Metro has very little experience, if any, developing Public Housing. Metro is very unlikely to be able to say exactly HOW, WHERE and WHY the money will be spent during the campaign to pass it.

The massive bond will manifest a Major Metro Mission Creep. To date Metro has provided NO EVIDENCE that it is capable of handling its self-proclaimed new political purpose.

If Metro wants to expand is political portfolio into the Public Housing arena it MUST first do ALL of the following:

A. Demonstrate that is knows the difference between PUBLIC *4 and AFFORDABLE *7 housing.

B. Take control of the Public Housing Authorities of Multnomah, Clackamas and Washington counties and consolidate them into the Metro Regional Public Housing Authority.

D. Agree to return a portion of any housing or other bonds that increase property taxes to all households that qualify for Public Housing i.e. <=80 percent MFI.

If Metro does ALL of these then its mission creep will be justified.

Metro is also planning to place a $1.7 BILLION Property Tax measure on the November 2020 ballot to help support the new MAX line proposed for the Southwest Corridor between Portland, Tigard and Tualatin. *6

If the purpose of this exercise is to keep low-income/Public Housing qualified home owners from being driven out and prevent low-income/Public Housing qualified renters from being priced out of their living spaces then we must STOP INCREASING PROPERTY TAXES ON THESE PEOPLE.

North Portland political activist for 42 years.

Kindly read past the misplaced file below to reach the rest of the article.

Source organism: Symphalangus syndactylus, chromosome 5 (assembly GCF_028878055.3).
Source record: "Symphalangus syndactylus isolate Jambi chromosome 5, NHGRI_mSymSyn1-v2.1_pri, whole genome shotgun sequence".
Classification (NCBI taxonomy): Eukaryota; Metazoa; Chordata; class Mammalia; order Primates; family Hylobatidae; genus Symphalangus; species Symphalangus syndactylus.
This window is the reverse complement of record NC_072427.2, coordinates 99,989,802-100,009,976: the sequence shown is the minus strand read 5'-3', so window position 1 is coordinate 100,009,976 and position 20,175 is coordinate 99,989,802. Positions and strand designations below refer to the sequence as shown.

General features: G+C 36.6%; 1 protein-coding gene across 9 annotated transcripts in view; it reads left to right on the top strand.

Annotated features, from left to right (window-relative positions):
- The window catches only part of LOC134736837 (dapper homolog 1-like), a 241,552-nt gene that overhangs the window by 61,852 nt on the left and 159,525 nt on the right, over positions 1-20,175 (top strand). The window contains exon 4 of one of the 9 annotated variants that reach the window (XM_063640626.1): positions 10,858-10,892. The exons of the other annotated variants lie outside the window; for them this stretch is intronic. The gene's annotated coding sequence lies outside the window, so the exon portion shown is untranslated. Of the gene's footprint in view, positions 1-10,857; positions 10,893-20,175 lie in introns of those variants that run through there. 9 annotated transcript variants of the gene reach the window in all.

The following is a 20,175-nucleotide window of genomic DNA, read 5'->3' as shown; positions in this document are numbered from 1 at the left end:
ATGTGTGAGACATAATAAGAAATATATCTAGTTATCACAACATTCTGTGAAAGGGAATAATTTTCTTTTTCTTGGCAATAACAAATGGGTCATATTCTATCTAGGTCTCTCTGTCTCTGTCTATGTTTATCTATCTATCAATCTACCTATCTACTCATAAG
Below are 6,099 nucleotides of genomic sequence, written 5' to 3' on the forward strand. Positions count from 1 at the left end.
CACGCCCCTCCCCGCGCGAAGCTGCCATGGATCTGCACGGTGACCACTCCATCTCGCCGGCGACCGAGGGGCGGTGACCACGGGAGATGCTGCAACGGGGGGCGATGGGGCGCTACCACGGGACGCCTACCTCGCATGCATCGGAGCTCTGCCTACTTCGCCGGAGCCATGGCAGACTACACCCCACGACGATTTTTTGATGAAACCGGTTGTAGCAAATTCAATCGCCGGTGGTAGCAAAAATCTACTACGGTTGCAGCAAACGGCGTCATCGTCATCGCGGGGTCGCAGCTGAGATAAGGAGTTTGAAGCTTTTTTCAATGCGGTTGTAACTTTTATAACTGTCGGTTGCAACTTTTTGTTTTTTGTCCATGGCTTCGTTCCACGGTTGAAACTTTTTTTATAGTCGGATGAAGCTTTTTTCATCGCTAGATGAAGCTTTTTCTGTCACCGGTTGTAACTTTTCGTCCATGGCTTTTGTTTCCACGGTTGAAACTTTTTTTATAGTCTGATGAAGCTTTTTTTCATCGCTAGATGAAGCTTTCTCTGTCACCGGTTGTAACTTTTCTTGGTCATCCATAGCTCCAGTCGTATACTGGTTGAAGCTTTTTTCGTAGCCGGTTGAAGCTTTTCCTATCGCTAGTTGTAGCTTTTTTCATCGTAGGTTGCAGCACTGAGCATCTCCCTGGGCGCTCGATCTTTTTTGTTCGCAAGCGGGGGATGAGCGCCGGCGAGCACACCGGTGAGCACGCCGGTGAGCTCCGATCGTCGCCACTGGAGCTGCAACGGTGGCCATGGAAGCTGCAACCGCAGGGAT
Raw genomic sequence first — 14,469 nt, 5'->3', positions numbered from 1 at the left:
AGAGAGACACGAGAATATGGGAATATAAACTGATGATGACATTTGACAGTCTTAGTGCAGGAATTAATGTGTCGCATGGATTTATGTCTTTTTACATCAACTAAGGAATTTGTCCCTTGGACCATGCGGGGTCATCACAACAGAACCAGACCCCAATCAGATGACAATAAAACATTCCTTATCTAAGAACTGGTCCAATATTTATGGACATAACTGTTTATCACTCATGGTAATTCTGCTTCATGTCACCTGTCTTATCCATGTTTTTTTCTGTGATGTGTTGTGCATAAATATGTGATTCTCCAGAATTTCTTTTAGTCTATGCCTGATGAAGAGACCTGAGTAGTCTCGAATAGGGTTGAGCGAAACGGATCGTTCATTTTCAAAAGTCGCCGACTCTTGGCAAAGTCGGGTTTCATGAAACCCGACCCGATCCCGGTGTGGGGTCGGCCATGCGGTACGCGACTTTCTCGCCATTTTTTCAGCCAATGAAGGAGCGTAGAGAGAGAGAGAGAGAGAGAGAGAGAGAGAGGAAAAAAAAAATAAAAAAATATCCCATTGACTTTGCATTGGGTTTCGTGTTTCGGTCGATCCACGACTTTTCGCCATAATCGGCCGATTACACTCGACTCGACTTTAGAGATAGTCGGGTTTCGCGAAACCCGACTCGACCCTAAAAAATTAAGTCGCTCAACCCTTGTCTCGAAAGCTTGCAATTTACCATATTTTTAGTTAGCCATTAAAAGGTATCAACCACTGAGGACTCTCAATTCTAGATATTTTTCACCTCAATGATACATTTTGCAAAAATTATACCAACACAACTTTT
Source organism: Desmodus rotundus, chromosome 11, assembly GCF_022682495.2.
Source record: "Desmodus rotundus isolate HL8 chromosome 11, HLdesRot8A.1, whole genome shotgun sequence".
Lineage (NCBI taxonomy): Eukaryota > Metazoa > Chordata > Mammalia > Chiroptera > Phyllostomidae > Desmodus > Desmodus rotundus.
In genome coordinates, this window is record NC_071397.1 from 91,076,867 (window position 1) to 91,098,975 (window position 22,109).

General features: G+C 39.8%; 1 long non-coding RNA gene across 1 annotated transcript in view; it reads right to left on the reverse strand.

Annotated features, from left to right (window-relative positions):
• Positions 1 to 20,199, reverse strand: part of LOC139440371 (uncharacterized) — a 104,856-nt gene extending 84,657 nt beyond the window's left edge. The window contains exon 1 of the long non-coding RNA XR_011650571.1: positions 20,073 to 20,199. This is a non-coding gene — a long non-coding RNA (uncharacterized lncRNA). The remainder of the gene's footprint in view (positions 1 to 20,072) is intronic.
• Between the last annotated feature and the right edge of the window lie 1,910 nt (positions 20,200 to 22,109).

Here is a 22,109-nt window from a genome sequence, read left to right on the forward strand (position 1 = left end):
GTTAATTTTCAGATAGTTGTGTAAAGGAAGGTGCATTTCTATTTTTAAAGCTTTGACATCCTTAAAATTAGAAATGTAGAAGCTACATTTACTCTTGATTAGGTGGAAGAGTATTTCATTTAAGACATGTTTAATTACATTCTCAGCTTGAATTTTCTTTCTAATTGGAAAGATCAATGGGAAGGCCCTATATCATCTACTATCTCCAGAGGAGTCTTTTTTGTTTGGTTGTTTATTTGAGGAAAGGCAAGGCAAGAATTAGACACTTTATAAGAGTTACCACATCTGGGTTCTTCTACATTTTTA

Author of more stories on the politics, players and policies of Public Housing in Oregon over the last seventeen years than all other journalists and elected officials combined.

Author of The Ellmyer Report, a newsletter that informs, educates and influences on public policy. Occasionally distributed to more than a quarter of million readers in Oregon and beyond. Facebook, Portland Politics Plus . Contributor: Patch news

Dear reader, if you choose to contact, challenge and convince any of these elected officials that support for mayor Wheeler’s Public Housing policies is counterproductive then please let me know. Thank you.

Annotations:

*1 I have included governor Brown and all our state legislators in this survey because they are politically concerned and connected to Public Housing policy, funding and legislation. Their views on Metro’s mission creep, the size of the proposed Public Housing bond and the underlying policies that will drive the spending are important regardless of which districts in Oregon they represent.

Metro Councilors: Sam Chase (sam.chase@oregonmetro.gov), Carlotta Collette (Carlotta.Collette@oregonmetro.gov), Shirley Craddick (shirley.craddick@oregonmetro.gov), Craig Dirksen (craig.dirksen@oregonmetro.gov), Kathryn Harrington (kathryn.harrington@oregonmetro.gov), Tom Hughes (tom.hughes@oregonmetro.gov), Bob Stacey (bob.stacey@oregonmetro.gov).

County Commissioners

Multnomah: Deborah Kafoury (deborah.kafoury@multco.us), Sharon Meieran (sharon.meieran@multco.us), Loretta Smith (loretta.smith@multco.us), Lori Stegmann (lori.stegmann@multco.us), Jessica Vega Pederson (jessica.vegapederson@multco.us).

Washington: Dick Schouten (dick_schouten@co.washington.or.us), Andy Duyck (andy_duyck@co.washington.or.us), Roy Rogers (roy_rogers@co.washington.or.us), Greg Malinowski (greg_malinowski@co.washington.or.us), Bob Terry (Bob_Terry@co.washington.or.us).

Clackamas: Ken Humberston (khumberston@clackamas.us), Ken Humberston (khumberston@co.clackamas.or.us), Jim Bernard (jbernard@co.clackamas.or.us), Martha Schrader (mschrader@co.clackamas.or.us), Paul Savas (psavas@co.clackamas.or.us).

City Councils – Multnomah County